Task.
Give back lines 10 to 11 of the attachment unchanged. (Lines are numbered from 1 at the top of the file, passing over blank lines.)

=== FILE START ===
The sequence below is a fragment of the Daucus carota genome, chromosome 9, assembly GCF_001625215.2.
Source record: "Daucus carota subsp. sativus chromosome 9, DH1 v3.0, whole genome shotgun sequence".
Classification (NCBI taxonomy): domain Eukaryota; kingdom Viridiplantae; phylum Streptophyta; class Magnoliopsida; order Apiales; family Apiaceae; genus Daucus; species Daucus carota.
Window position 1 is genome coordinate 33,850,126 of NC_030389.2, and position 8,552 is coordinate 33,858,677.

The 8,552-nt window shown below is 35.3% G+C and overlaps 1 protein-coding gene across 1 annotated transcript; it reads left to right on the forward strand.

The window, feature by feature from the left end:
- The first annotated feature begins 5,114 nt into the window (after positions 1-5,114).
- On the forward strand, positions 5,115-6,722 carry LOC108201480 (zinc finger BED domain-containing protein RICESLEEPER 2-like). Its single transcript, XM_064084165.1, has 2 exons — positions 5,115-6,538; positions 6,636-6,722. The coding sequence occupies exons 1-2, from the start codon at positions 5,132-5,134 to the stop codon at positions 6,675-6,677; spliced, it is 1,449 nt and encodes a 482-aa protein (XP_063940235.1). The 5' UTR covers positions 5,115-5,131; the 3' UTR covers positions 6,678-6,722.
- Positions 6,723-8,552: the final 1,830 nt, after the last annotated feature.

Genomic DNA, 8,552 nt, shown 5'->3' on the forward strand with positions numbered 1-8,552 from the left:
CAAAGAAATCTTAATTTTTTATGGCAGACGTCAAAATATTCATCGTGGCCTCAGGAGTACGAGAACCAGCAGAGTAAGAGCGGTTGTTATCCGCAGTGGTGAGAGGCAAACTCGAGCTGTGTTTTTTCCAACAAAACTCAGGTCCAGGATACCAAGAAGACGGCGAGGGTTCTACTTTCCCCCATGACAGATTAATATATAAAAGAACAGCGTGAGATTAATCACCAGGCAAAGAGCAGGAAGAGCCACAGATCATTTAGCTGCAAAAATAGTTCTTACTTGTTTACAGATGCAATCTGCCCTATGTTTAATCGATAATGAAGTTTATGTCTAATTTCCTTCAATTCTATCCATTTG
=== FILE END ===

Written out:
Genomic DNA, 8,552 nt, shown 5'->3' on the forward strand with positions numbered 1-8,552 from the left:
CAAAGAAATCTTAATTTTTTATGGCAGACGTCAAAATATTCATCGTGGCCTCAGGAGTACGAGAACCAGCAGAGTAAGAGCGGTTGTTATCCGCAGTGGTGAGAGGCAAACTCGAGCTGTGTTTTTTCCAACAAAACTCAGGTCCAGGATACCAAGAAGACGGCGAGGGTTCTACTTTCCCCCATGACAGATTAATATATAAAAGAACAGCGTGAGATTAATCACCAGGCAAAGAGCAGGAAGAGCCACAGATCATTTAGCTGCAAAAATAGTTCTTACTTGTTTACAGATGCAATCTGCCCTATGTTTAATCGATAATGAAGTTTATGTCTAATTTCCTTCAATTCTATCCATTTG